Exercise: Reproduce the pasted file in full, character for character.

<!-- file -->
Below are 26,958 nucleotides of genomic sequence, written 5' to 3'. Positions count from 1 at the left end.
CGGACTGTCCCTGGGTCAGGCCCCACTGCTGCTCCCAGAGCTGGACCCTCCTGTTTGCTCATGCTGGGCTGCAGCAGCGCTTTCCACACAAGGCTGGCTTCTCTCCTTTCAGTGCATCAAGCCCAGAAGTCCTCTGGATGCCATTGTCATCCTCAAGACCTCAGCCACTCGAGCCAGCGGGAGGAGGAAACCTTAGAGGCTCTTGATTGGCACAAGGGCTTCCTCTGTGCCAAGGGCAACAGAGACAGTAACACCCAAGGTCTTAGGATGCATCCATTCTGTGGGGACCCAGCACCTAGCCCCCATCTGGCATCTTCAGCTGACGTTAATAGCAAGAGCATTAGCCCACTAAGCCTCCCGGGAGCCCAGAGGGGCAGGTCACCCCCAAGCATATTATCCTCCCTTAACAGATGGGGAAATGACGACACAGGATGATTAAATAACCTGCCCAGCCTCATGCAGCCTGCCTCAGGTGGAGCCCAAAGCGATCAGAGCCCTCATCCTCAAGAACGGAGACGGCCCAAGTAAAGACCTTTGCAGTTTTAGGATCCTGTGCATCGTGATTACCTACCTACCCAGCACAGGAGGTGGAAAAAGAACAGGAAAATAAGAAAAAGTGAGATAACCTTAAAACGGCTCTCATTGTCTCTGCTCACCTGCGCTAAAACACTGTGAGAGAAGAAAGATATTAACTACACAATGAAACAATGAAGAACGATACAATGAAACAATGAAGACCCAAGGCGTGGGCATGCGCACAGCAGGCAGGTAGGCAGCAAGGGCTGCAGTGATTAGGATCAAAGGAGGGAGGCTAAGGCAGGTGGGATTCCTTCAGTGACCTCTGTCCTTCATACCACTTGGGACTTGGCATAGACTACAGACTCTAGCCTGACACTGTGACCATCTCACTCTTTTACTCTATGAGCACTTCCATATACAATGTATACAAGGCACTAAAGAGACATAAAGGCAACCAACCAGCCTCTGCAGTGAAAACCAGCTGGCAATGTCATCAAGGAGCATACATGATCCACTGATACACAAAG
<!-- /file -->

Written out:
Below are 26,958 nucleotides of genomic sequence, written 5' to 3'. Positions count from 1 at the left end.
CGGACTGTCCCTGGGTCAGGCCCCACTGCTGCTCCCAGAGCTGGACCCTCCTGTTTGCTCATGCTGGGCTGCAGCAGCGCTTTCCACACAAGGCTGGCTTCTCTCCTTTCAGTGCATCAAGCCCAGAAGTCCTCTGGATGCCATTGTCATCCTCAAGACCTCAGCCACTCGAGCCAGCGGGAGGAGGAAACCTTAGAGGCTCTTGATTGGCACAAGGGCTTCCTCTGTGCCAAGGGCAACAGAGACAGTAACACCCAAGGTCTTAGGATGCATCCATTCTGTGGGGACCCAGCACCTAGCCCCCATCTGGCATCTTCAGCTGACGTTAATAGCAAGAGCATTAGCCCACTAAGCCTCCCGGGAGCCCAGAGGGGCAGGTCACCCCCAAGCATATTATCCTCCCTTAACAGATGGGGAAATGACGACACAGGATGATTAAATAACCTGCCCAGCCTCATGCAGCCTGCCTCAGGTGGAGCCCAAAGCGATCAGAGCCCTCATCCTCAAGAACGGAGACGGCCCAAGTAAAGACCTTTGCAGTTTTAGGATCCTGTGCATCGTGATTACCTACCTACCCAGCACAGGAGGTGGAAAAAGAACAGGAAAATAAGAAAAAGTGAGATAACCTTAAAACGGCTCTCATTGTCTCTGCTCACCTGCGCTAAAACACTGTGAGAGAAGAAAGATATTAACTACACAATGAAACAATGAAGAACGATACAATGAAACAATGAAGACCCAAGGCGTGGGCATGCGCACAGCAGGCAGGTAGGCAGCAAGGGCTGCAGTGATTAGGATCAAAGGAGGGAGGCTAAGGCAGGTGGGATTCCTTCAGTGACCTCTGTCCTTCATACCACTTGGGACTTGGCATAGACTACAGACTCTAGCCTGACACTGTGACCATCTCACTCTTTTACTCTATGAGCACTTCCATATACAATGTATACAAGGCACTAAAGAGACATAAAGGCAACCAACCAGCCTCTGCAGTGAAAACCAGCTGGCAATGTCATCAAGGAGCATACATGATCCACTGATACACAAAG